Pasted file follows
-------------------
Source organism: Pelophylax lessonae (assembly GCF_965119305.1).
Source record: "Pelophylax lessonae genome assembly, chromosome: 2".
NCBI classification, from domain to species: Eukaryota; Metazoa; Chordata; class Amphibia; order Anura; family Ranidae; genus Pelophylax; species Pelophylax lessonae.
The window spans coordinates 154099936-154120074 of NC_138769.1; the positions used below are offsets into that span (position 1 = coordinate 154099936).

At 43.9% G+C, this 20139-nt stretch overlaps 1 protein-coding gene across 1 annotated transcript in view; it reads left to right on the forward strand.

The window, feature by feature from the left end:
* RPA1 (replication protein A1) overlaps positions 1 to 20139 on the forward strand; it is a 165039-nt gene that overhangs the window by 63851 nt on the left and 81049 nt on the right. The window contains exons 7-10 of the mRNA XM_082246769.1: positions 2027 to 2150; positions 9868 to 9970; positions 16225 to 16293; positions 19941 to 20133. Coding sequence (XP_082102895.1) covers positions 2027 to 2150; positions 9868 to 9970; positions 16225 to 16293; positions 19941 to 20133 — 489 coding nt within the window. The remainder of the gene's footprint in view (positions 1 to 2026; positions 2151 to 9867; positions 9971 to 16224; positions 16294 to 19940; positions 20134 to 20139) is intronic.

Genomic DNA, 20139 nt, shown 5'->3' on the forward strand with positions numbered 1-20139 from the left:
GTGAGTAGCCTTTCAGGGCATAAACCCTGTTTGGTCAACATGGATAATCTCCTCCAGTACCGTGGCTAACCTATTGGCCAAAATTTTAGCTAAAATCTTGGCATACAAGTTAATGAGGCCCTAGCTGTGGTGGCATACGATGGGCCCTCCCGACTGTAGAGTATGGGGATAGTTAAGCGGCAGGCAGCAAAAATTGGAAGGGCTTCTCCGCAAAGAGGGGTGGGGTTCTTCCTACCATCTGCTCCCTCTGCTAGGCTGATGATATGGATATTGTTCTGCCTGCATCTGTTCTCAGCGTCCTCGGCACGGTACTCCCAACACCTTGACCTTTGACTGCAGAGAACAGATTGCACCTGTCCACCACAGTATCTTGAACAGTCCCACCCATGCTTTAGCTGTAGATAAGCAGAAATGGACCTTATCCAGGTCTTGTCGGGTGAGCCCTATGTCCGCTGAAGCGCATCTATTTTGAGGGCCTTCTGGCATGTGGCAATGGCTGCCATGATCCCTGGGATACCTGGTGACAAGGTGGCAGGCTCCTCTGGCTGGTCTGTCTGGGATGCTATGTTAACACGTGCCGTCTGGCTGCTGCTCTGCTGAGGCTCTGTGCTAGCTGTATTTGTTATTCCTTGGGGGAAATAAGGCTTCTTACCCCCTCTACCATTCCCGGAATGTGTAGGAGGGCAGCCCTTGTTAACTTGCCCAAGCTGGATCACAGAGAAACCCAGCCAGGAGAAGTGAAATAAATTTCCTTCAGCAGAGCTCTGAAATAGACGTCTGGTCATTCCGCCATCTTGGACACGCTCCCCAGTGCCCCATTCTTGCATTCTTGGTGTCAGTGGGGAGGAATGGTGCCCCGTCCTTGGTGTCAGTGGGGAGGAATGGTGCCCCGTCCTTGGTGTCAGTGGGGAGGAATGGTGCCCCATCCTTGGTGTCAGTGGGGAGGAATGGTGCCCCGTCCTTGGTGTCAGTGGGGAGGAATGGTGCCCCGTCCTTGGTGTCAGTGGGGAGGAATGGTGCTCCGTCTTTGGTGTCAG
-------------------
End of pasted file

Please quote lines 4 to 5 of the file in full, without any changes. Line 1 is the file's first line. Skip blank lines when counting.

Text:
The window spans coordinates 154099936-154120074 of NC_138769.1; the positions used below are offsets into that span (position 1 = coordinate 154099936).

At 43.9% G+C, this 20139-nt stretch overlaps 1 protein-coding gene across 1 annotated transcript in view; it reads left to right on the forward strand.